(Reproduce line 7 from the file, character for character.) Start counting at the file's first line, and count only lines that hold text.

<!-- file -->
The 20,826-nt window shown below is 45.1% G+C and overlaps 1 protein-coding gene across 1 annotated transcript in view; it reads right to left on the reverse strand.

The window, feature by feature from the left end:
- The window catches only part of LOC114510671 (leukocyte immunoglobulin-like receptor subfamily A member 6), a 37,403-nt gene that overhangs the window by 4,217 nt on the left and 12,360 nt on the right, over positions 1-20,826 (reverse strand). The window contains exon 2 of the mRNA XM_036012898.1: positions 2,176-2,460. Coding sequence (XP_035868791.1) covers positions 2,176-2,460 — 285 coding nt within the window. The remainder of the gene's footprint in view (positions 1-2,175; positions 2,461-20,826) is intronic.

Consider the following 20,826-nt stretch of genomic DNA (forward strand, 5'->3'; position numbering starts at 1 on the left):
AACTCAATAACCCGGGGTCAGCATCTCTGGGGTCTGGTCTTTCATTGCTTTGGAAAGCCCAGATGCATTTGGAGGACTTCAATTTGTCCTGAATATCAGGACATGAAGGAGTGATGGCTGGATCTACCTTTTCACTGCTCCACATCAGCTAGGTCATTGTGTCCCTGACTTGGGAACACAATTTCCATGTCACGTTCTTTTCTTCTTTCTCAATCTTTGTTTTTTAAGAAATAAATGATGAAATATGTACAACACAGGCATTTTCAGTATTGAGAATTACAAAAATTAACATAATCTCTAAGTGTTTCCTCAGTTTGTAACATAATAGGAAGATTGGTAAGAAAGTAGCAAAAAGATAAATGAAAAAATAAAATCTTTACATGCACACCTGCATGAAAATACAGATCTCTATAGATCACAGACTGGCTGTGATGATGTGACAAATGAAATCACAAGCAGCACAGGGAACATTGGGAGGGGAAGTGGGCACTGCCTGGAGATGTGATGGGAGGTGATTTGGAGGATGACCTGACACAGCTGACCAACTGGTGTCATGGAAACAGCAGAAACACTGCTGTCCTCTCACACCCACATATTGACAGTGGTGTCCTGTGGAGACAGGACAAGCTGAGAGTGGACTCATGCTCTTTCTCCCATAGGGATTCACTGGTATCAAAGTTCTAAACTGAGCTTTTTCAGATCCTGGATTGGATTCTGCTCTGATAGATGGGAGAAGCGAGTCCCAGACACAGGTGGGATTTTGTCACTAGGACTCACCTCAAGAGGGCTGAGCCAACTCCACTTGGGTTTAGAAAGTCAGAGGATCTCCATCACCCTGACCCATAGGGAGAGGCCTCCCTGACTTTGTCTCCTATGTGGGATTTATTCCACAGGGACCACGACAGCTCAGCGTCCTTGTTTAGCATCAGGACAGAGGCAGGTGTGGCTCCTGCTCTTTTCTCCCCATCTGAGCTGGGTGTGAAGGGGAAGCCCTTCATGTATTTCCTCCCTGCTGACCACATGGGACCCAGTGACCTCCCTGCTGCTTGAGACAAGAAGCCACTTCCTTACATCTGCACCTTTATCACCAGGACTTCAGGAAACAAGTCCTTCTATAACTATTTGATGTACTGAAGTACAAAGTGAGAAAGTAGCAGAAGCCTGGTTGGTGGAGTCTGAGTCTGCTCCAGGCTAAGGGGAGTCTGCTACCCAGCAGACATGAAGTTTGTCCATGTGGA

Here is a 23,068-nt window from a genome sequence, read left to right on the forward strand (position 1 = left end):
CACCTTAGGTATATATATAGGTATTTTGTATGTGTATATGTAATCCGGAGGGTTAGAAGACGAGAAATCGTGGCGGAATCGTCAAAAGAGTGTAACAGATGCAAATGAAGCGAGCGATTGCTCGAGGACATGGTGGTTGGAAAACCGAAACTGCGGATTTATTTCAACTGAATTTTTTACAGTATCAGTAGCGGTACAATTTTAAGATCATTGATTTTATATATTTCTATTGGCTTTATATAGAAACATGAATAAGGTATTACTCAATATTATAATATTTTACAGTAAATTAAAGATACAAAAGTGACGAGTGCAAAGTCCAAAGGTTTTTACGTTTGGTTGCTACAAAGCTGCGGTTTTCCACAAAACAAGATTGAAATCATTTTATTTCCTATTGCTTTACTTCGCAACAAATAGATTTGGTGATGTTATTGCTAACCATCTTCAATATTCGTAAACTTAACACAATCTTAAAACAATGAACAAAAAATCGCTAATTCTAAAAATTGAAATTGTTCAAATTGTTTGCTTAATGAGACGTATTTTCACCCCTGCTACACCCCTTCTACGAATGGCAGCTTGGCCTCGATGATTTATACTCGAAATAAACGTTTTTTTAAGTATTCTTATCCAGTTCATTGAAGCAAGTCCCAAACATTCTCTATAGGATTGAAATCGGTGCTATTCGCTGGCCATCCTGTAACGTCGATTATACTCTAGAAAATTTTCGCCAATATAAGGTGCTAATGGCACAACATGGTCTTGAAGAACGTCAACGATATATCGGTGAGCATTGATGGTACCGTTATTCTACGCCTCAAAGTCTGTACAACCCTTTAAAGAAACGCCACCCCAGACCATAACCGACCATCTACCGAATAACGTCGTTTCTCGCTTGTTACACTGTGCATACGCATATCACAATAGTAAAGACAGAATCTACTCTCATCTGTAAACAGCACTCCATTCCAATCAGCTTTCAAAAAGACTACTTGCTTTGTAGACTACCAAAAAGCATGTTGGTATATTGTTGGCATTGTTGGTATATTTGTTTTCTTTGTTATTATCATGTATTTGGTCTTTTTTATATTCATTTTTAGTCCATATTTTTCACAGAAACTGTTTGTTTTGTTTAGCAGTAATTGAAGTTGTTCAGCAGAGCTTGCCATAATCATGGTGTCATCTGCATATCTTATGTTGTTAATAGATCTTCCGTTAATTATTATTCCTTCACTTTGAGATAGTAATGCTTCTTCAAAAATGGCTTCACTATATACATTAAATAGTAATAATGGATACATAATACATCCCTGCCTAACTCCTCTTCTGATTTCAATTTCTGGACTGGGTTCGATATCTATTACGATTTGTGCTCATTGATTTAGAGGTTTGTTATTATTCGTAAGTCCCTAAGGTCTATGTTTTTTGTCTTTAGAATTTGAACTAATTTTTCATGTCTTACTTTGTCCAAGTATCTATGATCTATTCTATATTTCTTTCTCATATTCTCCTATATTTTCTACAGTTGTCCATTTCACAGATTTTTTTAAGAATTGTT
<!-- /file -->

CACCTTAGGTATATATATAGGTATTTTGTATGTGTATATGTAATCCGGAGGGTTAGAAGACGAGAAATCGTGGCGGAATCGTCAAAAGAGTGTAACAGATGCAAATGAAGCGAGCGATTGCTCGAGGACATGGTGGTTGGAAAACCGAAACTGCGGATTTATTTCAACTGAATTTTTTACAGTATCAGTAGCGGTACAATTTTAAGATCATTGATTTTATATATTTCTATTGGCTTTATATAGAAACATGAATAAGGTATTACTCAATATTATAATATTTTACAGTAAATTAAAGATACAAAAGTGACGAGTGCAAAGTCCAAAGGTTTTTACGTTTGGTTGCTACAAAGCTGCGGTTTTCCACAAAACAAGATTGAAATCATTTTATTTCCTATTGCTTTACTTCGCAACAAATAGATTTGGTGATGTTATTGCTAACCATCTTCAATATTCGTAAACTTAACACAATCTTAAAACAATGAACAAAAAATCGCTAATTCTAAAAATTGAAATTGTTCAAATTGTTTGCTTAATGAGACGTATTTTCACCCCTGCTACACCCCTTCTACGAATGGCAGCTTGGCCTCGATGATTTATACTCGAAATAAACGTTTTTTTAAGTATTCTTATCCAGTTCATTGAAGCAAGTCCCAAACATTCTCTATAGGATTGAAATCGGTGCTATTCGCTGGCCATCCTGTAACGTCGATTATACTCTAGAAAATTTTCGCCAATATAAGGTGCTAATGGCACAACATGGTCTTGAAGAACGTCAACGATATATCGGTGAGCATTGATGGTACCGTTATTCTACGCCTCAAAGTCTGTACAACCCTTTAAAGAAACGCCACCCCAGACCATAACCGACCATCTACCGAATAACGTCGTTTCTCGCTTGTTACACTGTGCATACGCATATCACAATAGTAAAGACAGAATCTACTCTCATCTGTAAACAGCACTCCATTCCAATCAGCTTTCAAAAAGACTACTTGCTTTGTAGACTACCAAAAAGCATGTTGGTATATTGTTGGCATTGTTGGTATATTTGTTTTCTTTGTTATTATCATGTATTTGGTCTTTTTTATATTCATTTTTAGTCCATATTTTTCACAGAAACTGTTTGTTTTGTTTAGCAGTAATTGAAGTTGTTCAGCAGAGCTTGCCATAATCATGGTGTCATCTGCATATCTTATGTTGTTAATAGATCTTCCGTTAATTATTATTCCTTCACTTTGAGATAGTAATGCTTCTTCAAAAATGGCTTCACTATATACATTAAATAGTAATAATGGATACATAATACATCCCTGCCTAACTCCTCTTCTGATTTCAATTTCTGGACTGGGTTCGATATCTATTACGATTTGTGCTCATTGATTTAGAGGTTTGTTATTATTCGTAAGTCCCTAAGGTCTATGTTTTTTGTCTTTAGAATTTGAACTAATTTTTCATGTCTTACTTTGTCCAAGTATCTATGATCTATTCTATATTTCTTTCTCATATTCTCCTATATTTTCTACAGTTGTCCATTTCACAGATTTTTTTAAGAATTGTT